Roser Vento-Tormo, Mirjana Efremova, Rachel A. Botting, Margherita Y. Turco, Miquel Vento-Tormo, Kerstin B. Meyer, Jong-Eun Park, Emily Stephenson, Krzysztof Polański, Angela Goncalves, Lucy Gardner, Staffan Holmqvist, Johan Henriksson, Angela Zou, Andrew M. Sharkey, Ben Millar, Barbara Innes, Laura Wood, Anna Wilbrey-Clark, Rebecca P. Payne, Martin A. Ivarsson, Steve Lisgo, Andrew Filby, David H. Rowitch, Judith N. Bulmer, Gavin J. Wright, Michael J. T. Stubbington, Muzlifah Haniffa, Ashley Moffett, Sarah A. Teichmann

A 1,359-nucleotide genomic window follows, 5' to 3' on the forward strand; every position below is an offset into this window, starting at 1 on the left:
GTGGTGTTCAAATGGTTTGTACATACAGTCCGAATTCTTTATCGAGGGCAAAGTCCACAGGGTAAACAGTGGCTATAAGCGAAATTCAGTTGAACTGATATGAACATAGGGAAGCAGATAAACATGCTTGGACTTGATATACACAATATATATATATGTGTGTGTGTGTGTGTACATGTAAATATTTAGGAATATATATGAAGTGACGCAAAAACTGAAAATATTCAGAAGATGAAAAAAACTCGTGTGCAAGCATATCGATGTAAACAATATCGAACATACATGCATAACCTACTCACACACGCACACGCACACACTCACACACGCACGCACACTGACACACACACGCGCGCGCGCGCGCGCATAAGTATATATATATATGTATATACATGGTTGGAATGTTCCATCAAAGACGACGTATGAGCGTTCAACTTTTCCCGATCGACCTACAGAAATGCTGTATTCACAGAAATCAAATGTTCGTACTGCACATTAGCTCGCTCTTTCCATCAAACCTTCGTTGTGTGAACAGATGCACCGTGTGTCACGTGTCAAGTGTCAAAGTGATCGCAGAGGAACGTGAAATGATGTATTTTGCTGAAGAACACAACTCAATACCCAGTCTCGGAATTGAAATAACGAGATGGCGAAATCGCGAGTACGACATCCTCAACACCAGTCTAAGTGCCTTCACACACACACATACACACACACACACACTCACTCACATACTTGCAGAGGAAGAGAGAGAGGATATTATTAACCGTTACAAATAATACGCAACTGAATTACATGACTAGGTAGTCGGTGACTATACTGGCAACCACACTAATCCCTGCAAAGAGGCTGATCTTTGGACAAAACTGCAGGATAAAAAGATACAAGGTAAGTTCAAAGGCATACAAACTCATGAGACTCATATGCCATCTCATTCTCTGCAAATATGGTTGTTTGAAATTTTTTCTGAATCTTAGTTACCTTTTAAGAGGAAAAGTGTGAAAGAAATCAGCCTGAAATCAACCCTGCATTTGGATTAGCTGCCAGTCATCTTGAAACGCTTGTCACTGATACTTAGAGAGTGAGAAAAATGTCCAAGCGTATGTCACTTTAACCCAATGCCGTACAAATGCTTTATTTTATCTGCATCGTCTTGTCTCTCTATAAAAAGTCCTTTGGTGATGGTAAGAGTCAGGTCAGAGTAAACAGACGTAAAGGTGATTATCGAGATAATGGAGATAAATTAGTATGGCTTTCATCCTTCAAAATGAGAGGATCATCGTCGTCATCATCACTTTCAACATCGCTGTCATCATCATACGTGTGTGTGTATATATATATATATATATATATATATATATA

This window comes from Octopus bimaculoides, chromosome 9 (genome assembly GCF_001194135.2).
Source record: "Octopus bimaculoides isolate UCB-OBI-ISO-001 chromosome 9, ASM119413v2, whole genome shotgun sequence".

During early human pregnancy the uterine mucosa transforms into the decidua, into which the fetal placenta implants and where placental trophoblast cells intermingle and communicate with maternal cells. Trophoblast–decidual interactions underlie common diseases of pregnancy, including pre-eclampsia and stillbirth. Here we profile the transcriptomes of about 70,000 single cells from first-trimester placentas with matched maternal blood and decidual cells. The cellular composition of human decidua reveals subsets of perivascular and stromal cells that are located in distinct decidual layers. There are three major subsets of decidual natural killer cells that have distinctive immunomodulatory and chemokine profiles. We develop a repository of ligand–receptor complexes and a statistical tool to predict the cell-type specificity of cell–cell communication via these molecular interactions. Our data identify many regulatory interactions that prevent harmful innate or adaptive immune responses in this environment. Our single-cell atlas of the maternal–fetal interface reveals the cellular organization of the decidua and placenta, and the interactions that are critical for placentation and reproductive success.